Roughly 57% of the world's lithium deposits are found in Argentina, Bolivia and Chile. Because it's used in electric vehicle battery production, the natural resource is highly sought-after. Globally, the Chinese have invested billions to ensure their place at the front of the line. The US, too, is in a better position than its European partners.
Despite its economic dependence on the auto industry, however, Germany lags far behind. German Chancellor Olaf Scholz plans to address the issue during his trip to Argentina, Chile and Brazil this weekend.
"Compared with China, but also other countries, Germany doesn't have much of a presence in South America's lithium triangle," as Buenos Aires-based economist and consultant Carl Moses told DW. "Nevertheless, there are efforts underway to change that."
Beijing rather than Berlin
Although German companies have managed to position themselves relatively well in Argentina and Chile, they have yet to make a real breakthrough. "I'm not seeing the guiding, or at least coordinating hand that only the state can provide on this strategically important issue," says Moses, suggesting there should be a coordinated industrial and political effort. "We need German consortiums in which important players from all levels of the value chain work together."
China's advantage is most evident in Bolivia, the site of a German-Bolivian joint venture that was supposed to lead to productive cooperation. But in-company mistakes, political unrest in Bolivia, distrust from locals and the preference of socialist President Luis Arce's generally anti-European government for Beijing led to the quiet death of the project, sending Germany to the back of the line.
China's CBC consortium, meanwhile, just days ago signed a massive contract with the Andean nation — home to the world's second largest lithium deposits. Bolivian Energy Minister Franklin Molina announced that $1 billion (€920 million) would be invested into the construction of two lithium carbonate plants, making CBC the first international entity to join the project.
Better odds in Argentina and Chile
Two separate German companies each have a foot in the door in Argentina and Chile. One of them is the comparatively young Deutsche E-Metalle, which, according to its website, "intends to become one of the world leaders in the e-materials and e-mobility sector, riding the wave of the electric mobility super-cycle that has just begun." One of the keys to making that happen is indirect access to a sizable portfolio of licenses (over 70,000 hectares, or 270 square miles) in Argentina.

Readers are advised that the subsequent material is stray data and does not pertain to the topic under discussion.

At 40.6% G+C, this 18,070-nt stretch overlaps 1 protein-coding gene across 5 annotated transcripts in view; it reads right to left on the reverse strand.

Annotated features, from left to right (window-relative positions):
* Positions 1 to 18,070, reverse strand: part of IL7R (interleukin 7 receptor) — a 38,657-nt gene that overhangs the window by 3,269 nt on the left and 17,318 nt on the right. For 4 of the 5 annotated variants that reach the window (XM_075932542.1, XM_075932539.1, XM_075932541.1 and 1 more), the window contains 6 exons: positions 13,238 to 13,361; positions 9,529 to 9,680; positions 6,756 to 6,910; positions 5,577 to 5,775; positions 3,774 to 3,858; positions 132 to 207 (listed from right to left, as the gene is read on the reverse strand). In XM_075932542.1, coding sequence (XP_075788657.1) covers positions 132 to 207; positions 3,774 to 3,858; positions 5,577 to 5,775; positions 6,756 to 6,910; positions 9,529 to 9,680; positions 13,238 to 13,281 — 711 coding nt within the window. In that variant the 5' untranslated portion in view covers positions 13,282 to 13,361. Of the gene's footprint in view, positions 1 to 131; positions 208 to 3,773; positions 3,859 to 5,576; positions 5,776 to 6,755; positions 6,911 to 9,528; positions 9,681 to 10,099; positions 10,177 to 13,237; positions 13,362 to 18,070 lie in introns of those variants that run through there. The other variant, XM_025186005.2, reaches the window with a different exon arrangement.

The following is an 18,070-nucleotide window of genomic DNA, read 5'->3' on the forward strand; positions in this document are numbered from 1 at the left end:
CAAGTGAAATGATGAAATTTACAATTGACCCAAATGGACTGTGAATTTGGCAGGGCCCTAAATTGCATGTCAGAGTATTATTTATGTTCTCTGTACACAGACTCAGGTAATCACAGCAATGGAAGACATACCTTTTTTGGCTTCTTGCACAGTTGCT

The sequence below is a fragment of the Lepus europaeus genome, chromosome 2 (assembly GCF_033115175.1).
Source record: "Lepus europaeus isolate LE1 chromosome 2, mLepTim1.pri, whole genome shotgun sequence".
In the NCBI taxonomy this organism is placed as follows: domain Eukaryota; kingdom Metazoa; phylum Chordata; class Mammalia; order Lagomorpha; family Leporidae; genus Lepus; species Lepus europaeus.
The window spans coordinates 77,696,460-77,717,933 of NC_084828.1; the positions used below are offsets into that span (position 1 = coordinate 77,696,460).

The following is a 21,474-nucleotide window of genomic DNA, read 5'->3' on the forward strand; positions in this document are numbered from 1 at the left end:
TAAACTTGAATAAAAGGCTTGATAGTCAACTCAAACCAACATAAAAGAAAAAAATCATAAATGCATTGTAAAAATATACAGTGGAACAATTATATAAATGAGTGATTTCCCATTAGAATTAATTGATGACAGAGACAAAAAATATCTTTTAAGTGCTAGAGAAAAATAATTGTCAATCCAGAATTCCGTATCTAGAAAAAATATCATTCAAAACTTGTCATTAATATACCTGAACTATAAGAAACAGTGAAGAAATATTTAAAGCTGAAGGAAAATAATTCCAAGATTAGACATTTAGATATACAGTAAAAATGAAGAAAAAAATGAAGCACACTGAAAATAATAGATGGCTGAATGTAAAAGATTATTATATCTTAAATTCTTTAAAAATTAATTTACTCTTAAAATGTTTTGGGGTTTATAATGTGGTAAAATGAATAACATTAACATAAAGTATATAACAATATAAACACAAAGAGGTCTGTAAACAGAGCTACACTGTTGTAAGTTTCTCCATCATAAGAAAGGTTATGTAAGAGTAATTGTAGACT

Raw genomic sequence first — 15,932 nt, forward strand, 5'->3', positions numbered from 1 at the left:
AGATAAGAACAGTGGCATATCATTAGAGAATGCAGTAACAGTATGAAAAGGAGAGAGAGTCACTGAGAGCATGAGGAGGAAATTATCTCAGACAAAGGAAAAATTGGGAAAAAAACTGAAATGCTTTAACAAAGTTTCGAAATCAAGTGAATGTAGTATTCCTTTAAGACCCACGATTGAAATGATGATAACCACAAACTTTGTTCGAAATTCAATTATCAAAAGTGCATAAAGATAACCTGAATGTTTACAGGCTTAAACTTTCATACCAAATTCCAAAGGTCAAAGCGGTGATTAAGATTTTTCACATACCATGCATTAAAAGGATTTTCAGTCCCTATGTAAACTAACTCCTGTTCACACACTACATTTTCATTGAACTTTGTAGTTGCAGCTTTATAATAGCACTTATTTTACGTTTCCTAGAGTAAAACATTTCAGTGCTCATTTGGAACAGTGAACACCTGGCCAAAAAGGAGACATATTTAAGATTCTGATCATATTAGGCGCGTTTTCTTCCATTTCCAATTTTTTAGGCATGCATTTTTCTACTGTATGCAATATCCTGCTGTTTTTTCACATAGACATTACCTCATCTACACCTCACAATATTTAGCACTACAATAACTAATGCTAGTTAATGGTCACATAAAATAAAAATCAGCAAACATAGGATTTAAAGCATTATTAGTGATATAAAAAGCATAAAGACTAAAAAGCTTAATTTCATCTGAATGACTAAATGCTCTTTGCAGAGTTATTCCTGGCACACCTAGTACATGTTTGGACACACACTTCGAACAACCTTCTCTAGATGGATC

But China is hammering away here, too. The Chinese company Ganfeng, for instance, recently spent $962 million (€883 million) to acquire the Argentine company Lithea and its licenses to two lithium salt lakes. And Tibet Summit Resources — also from China — wants to invest €2 billion ($2.18 billion) in lithium exploration projects in Argentina.
German prospects in Chile
The situation in Chile is somewhat more difficult than in Argentina. It's hard to say what kind of regulatory framework the new constitution will provide for foreign companies, the details of which must still be politically negotiated. Last October, Liverde, a company from the eastern German state of Thuringia, signed contracts with Chilean partners in Salar de Maricunga and is ready to go.
But China is very active in Chile, too. Recently, Beijing secured a 24% stake in the Chilean company SQM, currently one of the world's largest lithium producers. That acquisition came on the heels of several other licenses for other Chinese companies.
In the medium term, Chile may still present the most realistic chances for a German breakthrough because its government's thoughts on sustainability are consistent with German approaches. Sources close to Chilean President Gabriel Boric say that his government — which is keen to maintain as much control as possible over lithium production and the value chain it creates — is open to German cooperation.
This article was originally written in German.